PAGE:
From: "Pedro Martori"
Subject: IN THE NYTIMES TODAY : Bombing at Resort in Indonesia Kills 182 and
Date: Sun, 13 Oct 2002 11:46:21 -0400
NNTP-Posting-Date: Sun, 13 Oct 2002 11:45:45 EDT
Organization: Bell Sympatico
BUT THIS THE LEFTISTS AND THE SUPPORTERS OF THE TERRORISTS DO
DO NOT DENOUNCE AND DO NOT ACCUSE OF BARBARISM...
THEN THEY COME WITH THE FAKE RETHORICS OF << THE PACIFICISTS>>
WHO DO NOT WISH WAR AGAINST THOSE WHO PRONE AND PROMOTE THESE
CRIMINAL ACTIVITIES....A DOUBLE STANDARD TYPICAL OF THE LIARS AND
Bombing at Resort in Indonesia Kills 182 and Hurts Scores More
By RAYMOND BONNER
powerful car bomb detonated in front of a discoth–•que on the
popular Indonesian resort island of Bali late last night.
[Indonesia's President Megawati Sukarnoputri told reporters today
that at least 182 people were killed and 132 were injured, adding
that others were missing, according to Reuters.]
A hospital official in Bali said today that 75 percent of the
dead were foreigners. It was one of the worst attacks on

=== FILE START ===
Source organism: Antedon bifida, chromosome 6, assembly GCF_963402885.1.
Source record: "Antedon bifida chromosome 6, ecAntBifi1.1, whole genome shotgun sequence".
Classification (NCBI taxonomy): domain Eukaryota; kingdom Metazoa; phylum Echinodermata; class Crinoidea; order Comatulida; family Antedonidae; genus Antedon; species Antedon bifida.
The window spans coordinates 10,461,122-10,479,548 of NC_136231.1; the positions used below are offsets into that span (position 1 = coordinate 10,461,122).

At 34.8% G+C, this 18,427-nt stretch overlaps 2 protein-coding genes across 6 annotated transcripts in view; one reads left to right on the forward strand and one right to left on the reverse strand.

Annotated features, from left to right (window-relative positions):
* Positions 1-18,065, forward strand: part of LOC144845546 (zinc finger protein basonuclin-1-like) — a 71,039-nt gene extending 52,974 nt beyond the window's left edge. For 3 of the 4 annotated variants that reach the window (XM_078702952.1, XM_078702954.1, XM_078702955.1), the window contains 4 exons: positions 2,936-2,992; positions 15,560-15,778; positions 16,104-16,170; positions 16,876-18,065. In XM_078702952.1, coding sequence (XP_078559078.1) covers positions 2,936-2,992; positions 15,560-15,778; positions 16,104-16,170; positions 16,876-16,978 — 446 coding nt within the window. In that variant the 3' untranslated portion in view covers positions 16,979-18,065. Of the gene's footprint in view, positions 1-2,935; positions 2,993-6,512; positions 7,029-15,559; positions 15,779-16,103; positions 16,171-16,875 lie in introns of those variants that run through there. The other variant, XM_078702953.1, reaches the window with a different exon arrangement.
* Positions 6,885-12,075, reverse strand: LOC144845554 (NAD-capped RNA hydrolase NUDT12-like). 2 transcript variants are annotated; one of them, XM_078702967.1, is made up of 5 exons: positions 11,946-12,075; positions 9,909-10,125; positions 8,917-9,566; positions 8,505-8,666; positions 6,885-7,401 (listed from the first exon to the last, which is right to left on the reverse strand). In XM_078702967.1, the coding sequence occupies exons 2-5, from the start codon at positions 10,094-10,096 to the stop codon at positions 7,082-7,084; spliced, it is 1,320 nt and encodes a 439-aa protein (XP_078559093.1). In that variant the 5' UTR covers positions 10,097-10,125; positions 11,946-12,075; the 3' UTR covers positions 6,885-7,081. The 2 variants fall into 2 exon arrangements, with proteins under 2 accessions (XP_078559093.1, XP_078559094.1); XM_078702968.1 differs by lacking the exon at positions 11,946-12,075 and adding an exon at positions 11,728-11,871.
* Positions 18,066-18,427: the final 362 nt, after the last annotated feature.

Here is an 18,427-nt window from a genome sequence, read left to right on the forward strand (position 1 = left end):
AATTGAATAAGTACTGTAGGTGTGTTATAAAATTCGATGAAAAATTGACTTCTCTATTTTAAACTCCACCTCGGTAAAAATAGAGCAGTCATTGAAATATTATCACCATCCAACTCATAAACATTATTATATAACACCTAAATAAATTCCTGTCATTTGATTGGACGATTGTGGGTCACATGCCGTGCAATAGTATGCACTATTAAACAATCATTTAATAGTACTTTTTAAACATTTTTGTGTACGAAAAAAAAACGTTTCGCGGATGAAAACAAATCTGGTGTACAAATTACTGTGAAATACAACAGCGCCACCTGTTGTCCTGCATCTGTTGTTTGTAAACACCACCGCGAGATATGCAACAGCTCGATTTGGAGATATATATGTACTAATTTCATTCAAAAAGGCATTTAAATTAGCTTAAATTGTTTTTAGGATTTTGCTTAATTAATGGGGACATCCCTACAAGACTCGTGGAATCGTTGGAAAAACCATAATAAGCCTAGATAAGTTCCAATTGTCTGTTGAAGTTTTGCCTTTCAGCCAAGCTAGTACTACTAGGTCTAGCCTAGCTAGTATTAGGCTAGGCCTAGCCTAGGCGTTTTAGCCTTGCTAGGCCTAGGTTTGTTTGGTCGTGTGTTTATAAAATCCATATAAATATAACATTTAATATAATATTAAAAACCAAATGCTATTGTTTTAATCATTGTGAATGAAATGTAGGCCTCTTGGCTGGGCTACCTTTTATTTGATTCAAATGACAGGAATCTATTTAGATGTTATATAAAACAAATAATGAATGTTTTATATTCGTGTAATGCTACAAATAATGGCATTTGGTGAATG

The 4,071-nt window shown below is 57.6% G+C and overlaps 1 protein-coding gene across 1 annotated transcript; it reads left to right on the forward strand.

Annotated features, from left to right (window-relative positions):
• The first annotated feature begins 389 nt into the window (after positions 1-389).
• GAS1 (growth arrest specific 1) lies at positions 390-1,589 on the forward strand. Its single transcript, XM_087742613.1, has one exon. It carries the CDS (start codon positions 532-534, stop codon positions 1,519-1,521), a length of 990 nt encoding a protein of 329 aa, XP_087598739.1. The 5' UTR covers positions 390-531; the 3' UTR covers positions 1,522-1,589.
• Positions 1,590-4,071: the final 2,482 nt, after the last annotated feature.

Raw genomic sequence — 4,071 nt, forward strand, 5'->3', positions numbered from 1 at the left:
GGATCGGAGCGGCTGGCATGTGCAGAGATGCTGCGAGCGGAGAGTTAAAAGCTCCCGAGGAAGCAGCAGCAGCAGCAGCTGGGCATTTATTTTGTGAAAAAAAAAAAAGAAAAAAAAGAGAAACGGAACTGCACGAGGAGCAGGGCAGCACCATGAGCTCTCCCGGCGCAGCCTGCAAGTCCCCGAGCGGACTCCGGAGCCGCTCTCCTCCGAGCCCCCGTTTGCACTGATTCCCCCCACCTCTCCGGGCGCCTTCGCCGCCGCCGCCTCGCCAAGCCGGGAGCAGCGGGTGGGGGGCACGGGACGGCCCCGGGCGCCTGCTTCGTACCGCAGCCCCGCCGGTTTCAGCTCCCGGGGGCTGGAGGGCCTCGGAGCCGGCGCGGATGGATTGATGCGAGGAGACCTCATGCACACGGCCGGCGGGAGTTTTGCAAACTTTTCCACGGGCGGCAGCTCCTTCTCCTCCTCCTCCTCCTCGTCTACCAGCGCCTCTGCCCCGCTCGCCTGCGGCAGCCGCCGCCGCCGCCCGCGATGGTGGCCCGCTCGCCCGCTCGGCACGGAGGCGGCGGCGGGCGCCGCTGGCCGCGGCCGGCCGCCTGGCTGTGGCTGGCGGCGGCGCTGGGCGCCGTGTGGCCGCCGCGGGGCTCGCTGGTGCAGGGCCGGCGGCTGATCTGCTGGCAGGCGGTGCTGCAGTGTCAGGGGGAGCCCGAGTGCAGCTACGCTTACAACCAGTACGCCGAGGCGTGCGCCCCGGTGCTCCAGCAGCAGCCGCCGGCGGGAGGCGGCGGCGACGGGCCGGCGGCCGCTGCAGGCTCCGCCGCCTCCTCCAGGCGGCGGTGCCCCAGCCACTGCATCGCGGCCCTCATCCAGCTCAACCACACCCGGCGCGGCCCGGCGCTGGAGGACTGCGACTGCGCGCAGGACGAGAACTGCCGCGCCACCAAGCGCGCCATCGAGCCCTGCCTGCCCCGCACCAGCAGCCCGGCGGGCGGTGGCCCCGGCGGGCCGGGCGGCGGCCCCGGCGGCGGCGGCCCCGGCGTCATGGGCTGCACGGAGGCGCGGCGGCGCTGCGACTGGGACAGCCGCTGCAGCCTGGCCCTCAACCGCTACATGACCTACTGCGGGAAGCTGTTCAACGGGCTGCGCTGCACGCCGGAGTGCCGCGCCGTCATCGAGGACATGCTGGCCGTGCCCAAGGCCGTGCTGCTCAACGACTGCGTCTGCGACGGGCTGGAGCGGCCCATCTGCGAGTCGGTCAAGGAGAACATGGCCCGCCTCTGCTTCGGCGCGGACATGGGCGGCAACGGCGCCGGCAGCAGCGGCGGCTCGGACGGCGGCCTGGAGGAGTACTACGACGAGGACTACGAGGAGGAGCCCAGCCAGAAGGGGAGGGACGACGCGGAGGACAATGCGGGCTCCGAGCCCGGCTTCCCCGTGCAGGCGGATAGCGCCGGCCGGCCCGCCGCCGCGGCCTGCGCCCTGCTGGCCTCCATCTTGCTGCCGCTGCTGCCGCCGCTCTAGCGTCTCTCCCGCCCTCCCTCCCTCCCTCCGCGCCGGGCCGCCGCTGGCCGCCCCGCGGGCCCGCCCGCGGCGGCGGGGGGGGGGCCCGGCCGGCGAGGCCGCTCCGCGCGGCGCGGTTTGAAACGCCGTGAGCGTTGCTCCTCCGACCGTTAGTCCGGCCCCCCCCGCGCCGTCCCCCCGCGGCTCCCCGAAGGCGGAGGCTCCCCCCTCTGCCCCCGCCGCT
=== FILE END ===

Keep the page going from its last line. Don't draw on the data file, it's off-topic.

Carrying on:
civilians in Southeast Asia in many years.
The nightclub where the car was parked, the Sari, and an adjacent
one engulfed by the flames, were popular with Western tourists.
Officials said many of the dead and injured were foreigners, most
of them Australians and Europeans. An American official said
there were Americans among the casualties, though he did not have
the number or names.
Members of a football team from Perth, Australia, were at the
Sari Club, Australian officials said.
"The place was packed, and it went up within a millisecond,"
Simon Quayle, the coach of the football team, told Australian
Broadcasting Corporation radio.
Mr. Quayle, whose team was visiting Bali and at the resort at the